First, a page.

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-   -   beer won't clear (http://www.homebrewtalk.com/f37/beer-wont-clear-59595/)

minexplorer 03-20-2008 03:14 PM

beer won't clear
 
hi, i wld appreciate some advice.have just bottled a youngs"brewbuddy"lager kit.it had fermented down from 1059 to 1010 in5 days and then stayed at 1010 for 2.it was beginning to drop clear so was time to bottle.however after priming half tsp per pint and leaving 3 days it still wont show any signs of clearing.sometimes the top 2" or so clears cystal then later is cloudy again without having touched the bottles.u can see clouds of suspension swirling around at the slightest touch but never settling.i have made many dozens of brews over the years but not had this before.

CEMaine 03-20-2008 03:19 PM

Quote:

Originally Posted by minexplorer
hi, i wld appreciate some advice.have just bottled a youngs"brewbuddy"lager kit.it had fermented down from 1059 to 1010 in5 days and then stayed at 1010 for 2.it was beginning to drop clear so was time to bottle.however after priming half tsp per pint and leaving 3 days it still wont show any signs of clearing.sometimes the top 2" or so clears cystal then later is cloudy again without having touched the bottles.u can see clouds of suspension swirling around at the slightest touch but never settling.i have made many dozens of brews over the years but not had this before.

How long was it in secondary?
It sounds like you did not give it long enough time for the yeast to flocculate out. Lagers need TIME. The longer the better. My current Vienna lager spent about 10 days in primary and has been in secondary for two weeks and has at least 3 more to go.
My pilsner was very cloudy when racked to secondary. It took about 3 days to flocculate.
How does it taste?

RICLARK 03-20-2008 03:27 PM

Quote:

Originally Posted by minexplorer
hi, i wld appreciate some advice.have just bottled a youngs"brewbuddy"lager kit.it had fermented down from 1059 to 1010 in5 days and then stayed at 1010 for 2.it was beginning to drop clear so was time to bottle.however after priming half tsp per pint and leaving 3 days it still wont show any signs of clearing.sometimes the top 2" or so clears cystal then later is cloudy again without having touched the bottles.u can see clouds of suspension swirling around at the slightest touch but never settling.i have made many dozens of brews over the years but not had this before.

What temp did you primary at? Is it only cloudy when it's cold? If thats the case then you have chill haze and you will want to lager it longer so the proteins will drop out.

minexplorer 03-20-2008 04:45 PM

thanx guys.lager kits here in the uk use ale not true lager yeast (shop have confirmed this)so shouldnt need a long secondary stage lagering.its staying cloudy at room temp.i fermented at the manufacturers recomended 18-21c.instructions are,as soon as its steady at 1010 or less for 2 days and starting to clear to proceed to bottling.this has always worked on every ale ive ever done either kit or mash.nevertheless do u think i should try putting into demijohns under airlock even though its seemingly finished?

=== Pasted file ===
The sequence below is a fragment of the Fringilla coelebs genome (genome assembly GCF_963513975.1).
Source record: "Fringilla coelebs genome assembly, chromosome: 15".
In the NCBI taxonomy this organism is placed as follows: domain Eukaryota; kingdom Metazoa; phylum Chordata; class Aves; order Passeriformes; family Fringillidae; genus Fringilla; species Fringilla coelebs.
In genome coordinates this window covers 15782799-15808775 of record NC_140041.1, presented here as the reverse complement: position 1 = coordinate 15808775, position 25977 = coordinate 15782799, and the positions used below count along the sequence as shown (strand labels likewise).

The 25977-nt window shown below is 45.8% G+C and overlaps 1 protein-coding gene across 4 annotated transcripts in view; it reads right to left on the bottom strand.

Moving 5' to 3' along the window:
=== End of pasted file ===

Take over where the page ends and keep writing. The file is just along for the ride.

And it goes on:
Sir Humpsalot 03-20-2008 05:08 PM

I would add some gelatin to clear it... wait a few days, then add some priming sugar and bottle.

Joker 03-20-2008 05:58 PM

If I am understanding correctly you bottled the brew at 7 days. If that is a fact that is the reason its cloudy.

CEMaine 03-20-2008 06:48 PM

Quote:

Originally Posted by Joker
If I am understanding correctly you bottled the brew at 7 days. If that is a fact that is the reason its cloudy.

+1 there. That is what I read from it as well.

zoebisch01 03-20-2008 06:48 PM

10 days is not nearly enough time for the natural sedimentation process even if you have a highly flocculant yeast strain. It takes at a bare minimum 2 weeks post bottling to get clarity (in general, no filtering). Some yeast strains make this take longer. What facilitates the clearing process is if you have fully carbonated (I am guessing probably not at this point, so it needs to stay longer at ferment temp) beer, you can drop the temperature very cold, even put it in the fridge if you are in a hurry. However, I don't really recommend this because you don't want to arrest the aging process.

The long and short of it is, that you should carbonate in the bottle roughly 10 days to 2 weeks, and condition in the 50's (if you can) for 3 or more weeks after that.

Ok I take it back, 2 weeks minimum is just my general kind of rule of thumb. I don't even look at it for clarity until it has some age.

I am putting money on the yeast strain. I have some natural cider that has been clearing since October. It's not done yet. There is nothing wrong with your brew though.

Oh and....Welcome to the forums! :D

SteveM 03-21-2008 05:32 PM

If you choose not to use a secondary (I often do not), then leave you beer in the primary for two to three weeks. In any case, take heart, the haze from suspended particulate will clear over time - a month or two in the bottle will work wonders (as well as mellow and enhance the flavor).

Chill haze is another matter - it's not going away. You can compensate for it by using frosted mugs. That way, the frozen condensation on the outside of the mug will mask the cloudiness. Another option is a ceramic stein.

Bobby_M 03-21-2008 08:05 PM

Agreed that you shouldn't even think about bottling 7 days in primary. Wait at least 3 weeks.

Once it's in the bottles, it will take 2-3 weeks to carbinate at room temp. Once carbonation has been verified, put enough bottles in the fridge to last you a while. You want them to cold condition for at least 3-4 days, but the longer the better. It will clear. You'll always get chill haze if you quickly chill and drink.


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